Christmastime 2013 did not hold much cheer for Judy LaRose. Her husband, Michael, had been diagnosed in 2009 with an inoperable brain aneurysm at the base of his cerebellum, a condition that had become increasingly debilitating. LaRose was caring for him at their home in Uncasville, while working in the Montville Planning Department.
Then, a visit to the doctor’s office for a lingering cough forced LaRose into an even tougher spot: She was diagnosed with Stage IV lung cancer in her right lung.
The most advanced form of lung cancer, Stage IV is cancer that has begun in the lung and metastasized, or spread to other parts of the body. In LaRose’s case, her cancer had metastasized to her liver. Although the cancer was advanced, her only symptom was that cough, which she attributed to having caught a virus around Thanksgiving. When her husband became ill and needed round-the-clock care, LaRose’s son, daughter-in-law and grandchildren moved in with them. “I never thought they’d be taking care of me,” she says. “But now they are.”
Her daughter-in-law, who has nurse’s training, provided invaluable help. That allowed LaRose to focus at least some of her attention on her treatment while enjoying time with her family.
“I think it’s therapeutic—especially my grandchildren, having them here with us,” she says. “They make me smile. They bring me joy every day. So it’s not me sitting here at home saying, ‘Oh, poor me.’”
‘Treat, treat, treat’
Because the tumor in LaRose’s right lung was wrapped around her aorta (the body’s largest artery, which runs from the heart through the chest and down to the abdomen), surgery to remove it was not an option.
“So it’s always been treat, treat, treat, and let’s do the best we can,” she says. The first treatment was several courses of chemotherapy, which began in January 2014.
“I had horrendous side effects,” LaRose says of the chemo. “I mean, it was doing its job, but I had every side effect on the list other than nausea and vomiting, and it was really beating me up. It would take me time to heal, and I would come back from it, but it wasn’t so great.”
When she started her chemotherapy, her doctor told her that she would have to quit working, but LaRose was adamant about trying to soldier through.
“My doctor said, ‘Judy, you’re not going to be able to work,’” she said.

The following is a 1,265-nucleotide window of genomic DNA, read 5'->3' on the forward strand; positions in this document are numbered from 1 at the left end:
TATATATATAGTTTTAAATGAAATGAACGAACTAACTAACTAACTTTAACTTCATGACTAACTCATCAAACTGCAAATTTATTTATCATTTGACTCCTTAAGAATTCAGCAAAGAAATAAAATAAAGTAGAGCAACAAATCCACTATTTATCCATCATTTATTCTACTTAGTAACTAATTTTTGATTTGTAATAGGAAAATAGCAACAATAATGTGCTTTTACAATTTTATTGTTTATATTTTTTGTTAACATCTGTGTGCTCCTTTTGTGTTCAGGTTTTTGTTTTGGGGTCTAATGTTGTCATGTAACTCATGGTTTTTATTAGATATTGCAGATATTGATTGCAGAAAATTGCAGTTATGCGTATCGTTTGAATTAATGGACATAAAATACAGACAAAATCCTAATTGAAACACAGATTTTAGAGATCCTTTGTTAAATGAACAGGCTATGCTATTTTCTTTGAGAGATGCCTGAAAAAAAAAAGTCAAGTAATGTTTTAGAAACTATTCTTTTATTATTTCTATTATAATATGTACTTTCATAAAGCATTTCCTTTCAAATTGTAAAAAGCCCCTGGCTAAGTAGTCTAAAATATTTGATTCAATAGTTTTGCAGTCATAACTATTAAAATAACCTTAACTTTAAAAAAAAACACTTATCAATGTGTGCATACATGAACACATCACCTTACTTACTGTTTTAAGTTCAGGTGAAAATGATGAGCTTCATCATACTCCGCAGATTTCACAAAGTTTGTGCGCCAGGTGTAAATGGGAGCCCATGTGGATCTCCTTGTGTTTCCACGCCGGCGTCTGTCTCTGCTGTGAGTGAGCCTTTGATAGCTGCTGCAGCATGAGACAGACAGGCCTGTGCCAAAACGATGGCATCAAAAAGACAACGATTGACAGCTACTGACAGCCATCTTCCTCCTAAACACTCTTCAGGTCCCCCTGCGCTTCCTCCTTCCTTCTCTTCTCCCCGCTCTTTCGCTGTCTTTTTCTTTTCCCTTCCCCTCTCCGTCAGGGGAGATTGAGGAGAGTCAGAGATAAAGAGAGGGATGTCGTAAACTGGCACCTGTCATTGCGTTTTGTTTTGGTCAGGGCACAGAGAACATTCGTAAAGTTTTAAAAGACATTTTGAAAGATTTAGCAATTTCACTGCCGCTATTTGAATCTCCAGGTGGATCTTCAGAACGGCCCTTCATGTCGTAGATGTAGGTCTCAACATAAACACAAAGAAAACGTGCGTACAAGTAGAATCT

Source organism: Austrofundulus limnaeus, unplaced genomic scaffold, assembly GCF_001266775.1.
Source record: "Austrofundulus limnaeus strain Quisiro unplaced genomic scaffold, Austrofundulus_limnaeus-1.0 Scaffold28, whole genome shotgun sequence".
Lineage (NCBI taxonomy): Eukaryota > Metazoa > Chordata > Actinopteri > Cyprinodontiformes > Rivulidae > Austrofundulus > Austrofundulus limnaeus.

“And I said, ‘Well, I have to. I need the insurance. I need this. I need that.’ So then, after the second week in, I said, ‘Yep, you’re right.’”
She applied for Social Security Disability and began receiving benefits. Eventually, she had to resign from her position in the planning department.
As she neared the end of her chemotherapy, Michael died, and LaRose relied on her family ever more to help her through. “We had a long five years,” she says.
Taking the next step
After finishing her last round of chemotherapy in March 2015 and taking a short break to recover, the next step for LaRose was radiation to treat her lung tumor. In June, Yale Medicine radiation oncologist James Hansen, MD, began treating LaRose.
LaRose’s daughter-in-law and other family members drove her to appointments after she stopped driving because of chemotherapy-induced peripheral neuropathy (CIPN) in her hands and feet. This is a common side effect in which nerves outside the brain and spinal cord are damaged by chemotherapy drugs, resulting in symptoms such as pain, tingling and loss of feeling.
“I made the decision myself that I didn’t feel comfortable with my not being able to react quickly,” she says.
From the start, LaRose says, she was “really pleased” with Dr. Hansen and the Yale Medicine staff. The radiation team prepared her well for possible side effects. “The explanations were very good, very thorough,” she says. “I never felt the need to call them, even though they made it clear that I could call 24-7.” Her treatment consisted of 30 sessions from June to mid-August 2015.